Seven Steps to Creating a B2B Community on Twitter

Kent Huffman is the CMO at BearCom Wireless. You can follow him on Twitter at www.Twitter.com/KentHuffman

 

Twitter. It’s all the rage in the social media world these days. But how can you best leverage it for tangible business-to-business marketing purposes? One way is to build your own community within Twitter.

Several months ago, I became interested in Twitter when a colleague told me about his positive experiences with the popular social media tool and insisted that I check it out. After signing up for an account and reading a few tweets, I immediately saw its potential as a community development tool. Being a long-time B2B marketer, I decided to build a group of folks interested in marketing who could inspire and help each other grow professionally by sharing ideas and information. But I didn’t know exactly how to go about creating that community.

I ultimately decided to treat it as I would any other important marketing initiative—by first developing a well-defined strategy and a set of related tactics. Over the next couple of months, I created and then tweaked the strategy and honed the tactics through trial and error. I then boiled everything down to a seven-step process that I’m sharing with you here in hopes that you can use it to develop your own B2B community on Twitter.

 

 

Step One: Define Your Goals and Target Community

Before you launch your presence on Twitter, determine what specific goals and objectives you want to accomplish. Then parlay that into a methodical plan to build a community around that goal, including defining your target audience.

Step Two: Find and Follow Like-Minded Tweeters

Once you’ve set up a Twitter account, use www.Search.Twitter.comwww.Twellow.com,www.TweepSearch.comwww.TweetBeep.com, and similar tools to find other tweeters who share the same interests as you and would appear to make good members of your fledgling community. Then follow them.

Step Three: Read and Learn

For a week or two, read the tweets posted by those whom you are following and learn from them. Understand what their interests are and how they use Twitter to communicate with others. Note which tweets and tweeters are the most appealing to you and why.

Step Four: Create Effective, Compelling Tweets

When you’re ready to begin tweeting, first determine what topics you will write about. One of the most effective strategies is to position yourself as a subject matter expert in one or two areas. Make sure those topics directly relate to the community you’re trying to build. And take a thoughtful approach by writing clever, interesting tweets that are likely to be retweeted by others.

As is the case with pretty much everything on the Internet, content is king on Twitter. Build a strong foundation for your “Twitter brand” and give other tweeters a reason to follow you by adhering to these basic dos and don’ts when composing your tweets…

Do…

· Feature newsworthy items

· Divulge “inside information”

· Share original thoughts and ideas

· Participate in conversations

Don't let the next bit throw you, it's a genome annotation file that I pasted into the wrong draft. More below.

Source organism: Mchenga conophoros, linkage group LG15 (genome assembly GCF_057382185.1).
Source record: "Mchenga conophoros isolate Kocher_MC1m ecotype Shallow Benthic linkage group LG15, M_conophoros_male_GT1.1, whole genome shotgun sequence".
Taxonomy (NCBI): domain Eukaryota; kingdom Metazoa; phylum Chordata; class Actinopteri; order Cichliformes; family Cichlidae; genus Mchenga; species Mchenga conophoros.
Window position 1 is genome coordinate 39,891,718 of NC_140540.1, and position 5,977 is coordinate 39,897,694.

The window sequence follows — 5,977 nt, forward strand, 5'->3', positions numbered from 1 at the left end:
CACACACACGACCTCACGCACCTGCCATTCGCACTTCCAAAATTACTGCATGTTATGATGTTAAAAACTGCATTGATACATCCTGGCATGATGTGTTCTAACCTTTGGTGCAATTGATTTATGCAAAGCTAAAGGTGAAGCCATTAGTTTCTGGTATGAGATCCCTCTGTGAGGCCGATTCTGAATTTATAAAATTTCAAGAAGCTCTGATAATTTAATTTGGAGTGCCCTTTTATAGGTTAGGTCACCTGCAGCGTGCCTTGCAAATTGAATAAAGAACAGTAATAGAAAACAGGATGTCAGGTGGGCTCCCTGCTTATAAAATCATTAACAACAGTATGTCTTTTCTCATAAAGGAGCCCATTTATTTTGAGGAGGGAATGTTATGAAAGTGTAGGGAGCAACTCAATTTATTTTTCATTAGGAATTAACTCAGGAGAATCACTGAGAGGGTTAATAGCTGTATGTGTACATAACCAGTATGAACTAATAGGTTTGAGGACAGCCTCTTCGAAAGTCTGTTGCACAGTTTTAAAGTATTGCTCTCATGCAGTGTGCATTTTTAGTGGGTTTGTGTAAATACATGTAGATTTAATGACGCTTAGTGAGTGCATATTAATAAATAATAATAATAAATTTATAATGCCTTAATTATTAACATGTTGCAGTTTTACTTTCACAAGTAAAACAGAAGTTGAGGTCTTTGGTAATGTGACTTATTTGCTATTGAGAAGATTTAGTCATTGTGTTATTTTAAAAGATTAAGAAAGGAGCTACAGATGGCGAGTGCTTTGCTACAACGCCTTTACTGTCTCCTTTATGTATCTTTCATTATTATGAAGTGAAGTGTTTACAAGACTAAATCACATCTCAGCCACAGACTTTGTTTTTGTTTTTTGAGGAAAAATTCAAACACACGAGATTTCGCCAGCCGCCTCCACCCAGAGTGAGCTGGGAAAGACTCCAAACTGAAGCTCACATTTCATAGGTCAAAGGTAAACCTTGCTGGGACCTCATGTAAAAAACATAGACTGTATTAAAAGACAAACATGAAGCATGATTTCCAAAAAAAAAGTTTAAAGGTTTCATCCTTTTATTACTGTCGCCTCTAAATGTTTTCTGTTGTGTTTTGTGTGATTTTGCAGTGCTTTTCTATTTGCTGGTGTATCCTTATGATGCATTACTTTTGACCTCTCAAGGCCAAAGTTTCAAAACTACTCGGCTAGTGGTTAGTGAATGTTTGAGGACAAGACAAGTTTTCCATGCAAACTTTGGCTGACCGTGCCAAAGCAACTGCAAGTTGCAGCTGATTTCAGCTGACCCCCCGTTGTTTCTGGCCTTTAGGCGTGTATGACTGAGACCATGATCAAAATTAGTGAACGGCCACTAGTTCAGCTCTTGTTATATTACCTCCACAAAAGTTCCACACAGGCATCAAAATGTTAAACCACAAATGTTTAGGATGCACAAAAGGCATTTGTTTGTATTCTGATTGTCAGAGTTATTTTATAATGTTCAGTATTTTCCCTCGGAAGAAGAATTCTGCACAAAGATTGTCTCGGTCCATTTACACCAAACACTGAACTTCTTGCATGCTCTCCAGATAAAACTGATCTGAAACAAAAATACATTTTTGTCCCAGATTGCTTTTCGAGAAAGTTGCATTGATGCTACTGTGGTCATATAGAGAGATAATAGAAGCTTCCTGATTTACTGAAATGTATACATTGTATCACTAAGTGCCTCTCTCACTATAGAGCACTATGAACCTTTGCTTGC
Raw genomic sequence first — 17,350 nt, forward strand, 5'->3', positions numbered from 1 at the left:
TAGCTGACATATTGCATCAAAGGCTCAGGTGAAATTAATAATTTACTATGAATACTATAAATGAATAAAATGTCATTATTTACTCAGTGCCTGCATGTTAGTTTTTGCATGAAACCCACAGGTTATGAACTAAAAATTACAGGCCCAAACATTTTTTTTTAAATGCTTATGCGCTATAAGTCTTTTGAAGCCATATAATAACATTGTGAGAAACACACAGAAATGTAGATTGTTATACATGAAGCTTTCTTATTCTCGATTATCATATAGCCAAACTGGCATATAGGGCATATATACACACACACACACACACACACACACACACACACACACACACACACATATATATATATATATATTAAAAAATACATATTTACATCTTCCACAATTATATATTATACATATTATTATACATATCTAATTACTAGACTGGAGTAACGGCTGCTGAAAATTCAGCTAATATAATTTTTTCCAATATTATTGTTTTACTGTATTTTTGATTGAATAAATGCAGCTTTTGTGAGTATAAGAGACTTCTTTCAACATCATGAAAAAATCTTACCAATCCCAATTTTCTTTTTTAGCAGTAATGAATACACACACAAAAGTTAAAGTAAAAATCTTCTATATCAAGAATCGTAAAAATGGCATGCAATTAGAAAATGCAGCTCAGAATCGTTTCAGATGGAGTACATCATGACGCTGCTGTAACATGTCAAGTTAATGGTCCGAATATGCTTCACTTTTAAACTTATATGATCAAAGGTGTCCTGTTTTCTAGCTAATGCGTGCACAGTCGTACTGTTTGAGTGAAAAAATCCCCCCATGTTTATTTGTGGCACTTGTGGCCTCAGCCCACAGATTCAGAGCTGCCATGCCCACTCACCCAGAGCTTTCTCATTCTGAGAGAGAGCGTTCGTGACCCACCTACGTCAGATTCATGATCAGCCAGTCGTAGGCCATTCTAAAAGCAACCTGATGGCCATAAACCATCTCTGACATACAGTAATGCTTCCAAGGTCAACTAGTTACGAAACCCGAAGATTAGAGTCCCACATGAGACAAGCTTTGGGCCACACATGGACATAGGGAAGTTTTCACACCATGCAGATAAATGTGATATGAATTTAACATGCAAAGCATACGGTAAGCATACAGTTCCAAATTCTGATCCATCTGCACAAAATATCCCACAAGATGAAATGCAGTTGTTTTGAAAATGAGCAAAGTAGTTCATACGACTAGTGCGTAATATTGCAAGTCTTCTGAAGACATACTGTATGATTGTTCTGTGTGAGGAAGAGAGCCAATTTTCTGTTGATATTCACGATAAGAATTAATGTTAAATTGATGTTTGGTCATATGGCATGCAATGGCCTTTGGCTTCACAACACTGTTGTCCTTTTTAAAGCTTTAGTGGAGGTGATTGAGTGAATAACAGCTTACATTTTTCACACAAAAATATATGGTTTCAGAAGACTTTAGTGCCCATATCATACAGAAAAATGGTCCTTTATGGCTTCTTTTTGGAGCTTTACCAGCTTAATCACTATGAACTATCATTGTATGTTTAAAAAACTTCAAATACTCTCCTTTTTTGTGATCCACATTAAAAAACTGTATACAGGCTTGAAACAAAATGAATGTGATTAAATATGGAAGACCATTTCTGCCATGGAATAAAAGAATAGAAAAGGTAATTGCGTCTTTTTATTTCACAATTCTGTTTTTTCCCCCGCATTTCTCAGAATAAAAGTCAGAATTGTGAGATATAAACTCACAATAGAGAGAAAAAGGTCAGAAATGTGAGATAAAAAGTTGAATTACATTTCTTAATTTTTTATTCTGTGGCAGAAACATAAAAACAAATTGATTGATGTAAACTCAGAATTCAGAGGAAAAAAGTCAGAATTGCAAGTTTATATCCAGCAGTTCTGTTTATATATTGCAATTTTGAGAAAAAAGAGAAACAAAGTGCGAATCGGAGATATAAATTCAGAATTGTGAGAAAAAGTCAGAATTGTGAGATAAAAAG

· Provide useful links

· Ask engaging questions

· Inject personality and humor

· Retweet when appropriate

Don’t…

· Discuss what you had for breakfast

· Tweet too frequently or infrequently

· Ignore questions or comments by other tweeters

· Try to promote your product or service in every tweet

Step Five: Develop Unique Content for Your Community

In addition to writing focused, compelling tweets, another important key to success in building a strong community on Twitter is to create special content that will be of interest to your followers. One of the most effective types of content enables the members of your community to easily find and interact with each other, such as lists of experts and leaders who tweet about subjects that directly pertain to your community. In my case, I developed a series of unique marketing-related lists:

· www.SystemicMarketing.com/top-cmos-on-twitter

· www.SystemicMarketing.com/top-marketing-book-authors-on-twitter

· www.SystemicMarketing.com/top-marketing-professors-on-twitter

Other types of content can be very effective as well, such as blog posts—where you can discuss specific subjects in more detail (such as the post you’re now reading)—and other online and offline resources related to your core topic(s).

By creating this content, you’re providing a forum for your community that enables its members to connect to others like them. As a result, you’ll develop a reputation as a knowledgeable facilitator who is more interested in giving than taking. That can be very powerful.

Step Six: Grow Relationships

As you expand your following on Twitter, you’ll naturally gravitate toward specific tweeters with whom you can most closely relate. Develop a closer relationship with them by publicly commenting on their tweets, retweeting them, and recommending them to your community, as well as privately engaging them in one-on-one conversations, both online and offline. Do whatever you can to help them without asking for anything in return.

Step Seven: Wash, Rinse, and Repeat

Once you’ve found your “Twitter rhythm,” continue to expand your community by growing your followers list, cleaning it up from time to time, and repeating steps two through six indefinitely. You’ll find that creating and participating in your community will be a very rewarding experience, not only for you, but everyone involved.

In the final analysis, building a B2B community on Twitter is about creating value in terms of content and relationships. Even more basic than that, it’s about giving, not taking. That’s really what will help keep your community healthy, active, and growing.

Read the Greenlight360 Case Study that describes how this process has been used to produce real, measurable results on Twitter.

Kent Huffman is the CMO at BearCom Wireless. You can follow him on Twitter atwww.Twitter.com/KentHuffman.